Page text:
On top of all the emotional and psychological angst that the divorce process causes, a client’s fear that confidentiality and privacy will be “breached” no doubt ranks as one of the highest concerns of parties who go through the litigation process. That we as practitioners are strictly bound by attorney-client privilege by the Rules of Professional Conduct may not be comforting to parties, especially those with significant and complicated estates or who hold high profile positions in the community. Fortunately, entrusting your case with attorneys well experienced with sensitive financial matters and even celebrity status can truly be the first step toward maintaining integrity and respecting the privacy of oneself and one’s family.
So what is a litigant to do if he or she desires a divorce but not the unwelcome attention that it may garner?
-Wait to file. It may benefit a client to wait to file a petition for dissolution of marriage (the initial complaint) until a comprehensive settlement agreement is reached. Simply stated, once a case is filed, it is part of the public record. If litigants (and their attorneys) are like minded and desire the least amount of attention to their case, less time in the “limelight” can be achieved by considering timing.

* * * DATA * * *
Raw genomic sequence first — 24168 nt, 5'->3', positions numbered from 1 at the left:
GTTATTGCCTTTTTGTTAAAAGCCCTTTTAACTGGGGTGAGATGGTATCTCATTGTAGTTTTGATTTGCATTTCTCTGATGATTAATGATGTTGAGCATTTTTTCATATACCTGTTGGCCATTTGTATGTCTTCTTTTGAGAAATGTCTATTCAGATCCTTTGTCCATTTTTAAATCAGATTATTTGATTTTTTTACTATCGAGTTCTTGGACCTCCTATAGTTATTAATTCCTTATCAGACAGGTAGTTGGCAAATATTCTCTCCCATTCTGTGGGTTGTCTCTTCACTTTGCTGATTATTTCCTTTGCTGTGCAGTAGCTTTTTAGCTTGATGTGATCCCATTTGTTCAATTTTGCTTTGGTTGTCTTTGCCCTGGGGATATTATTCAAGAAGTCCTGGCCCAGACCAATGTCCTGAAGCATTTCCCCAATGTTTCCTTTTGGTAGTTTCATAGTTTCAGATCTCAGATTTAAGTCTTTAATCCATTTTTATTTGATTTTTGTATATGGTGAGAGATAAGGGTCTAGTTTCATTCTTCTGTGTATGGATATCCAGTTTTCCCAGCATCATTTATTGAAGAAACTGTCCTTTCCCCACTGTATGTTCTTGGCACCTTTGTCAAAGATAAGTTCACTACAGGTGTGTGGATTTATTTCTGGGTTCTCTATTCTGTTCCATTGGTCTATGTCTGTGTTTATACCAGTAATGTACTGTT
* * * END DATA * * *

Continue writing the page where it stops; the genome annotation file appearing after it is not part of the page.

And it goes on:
-Strongly consider incorporating your agreements into the Judgment for Dissolution of Marriage (the order that dissolves your marriage) “by reference only.” That agreements are not part of the physical court file does not negate the legality or enforceability of their terms. Provided the agreements are not unconscionable, the Court will make them part of the Judgment for Dissolution of Marriage even if not attached. To ensure the authenticity of the Agreements, have the Judge sign those documents not to be made part of the court file in the event disputes later arise and the Agreements must be referenced.
-Be selective in your selection of counsel. Attorneys who run to the media are not looking out for the interest of their clients, or their clients’ families. Retain counsel, like Beermann, whose priority is not sound bites with the media, but fair resolution for their clients.
Kathryn L. Mickelson, Family Law Partner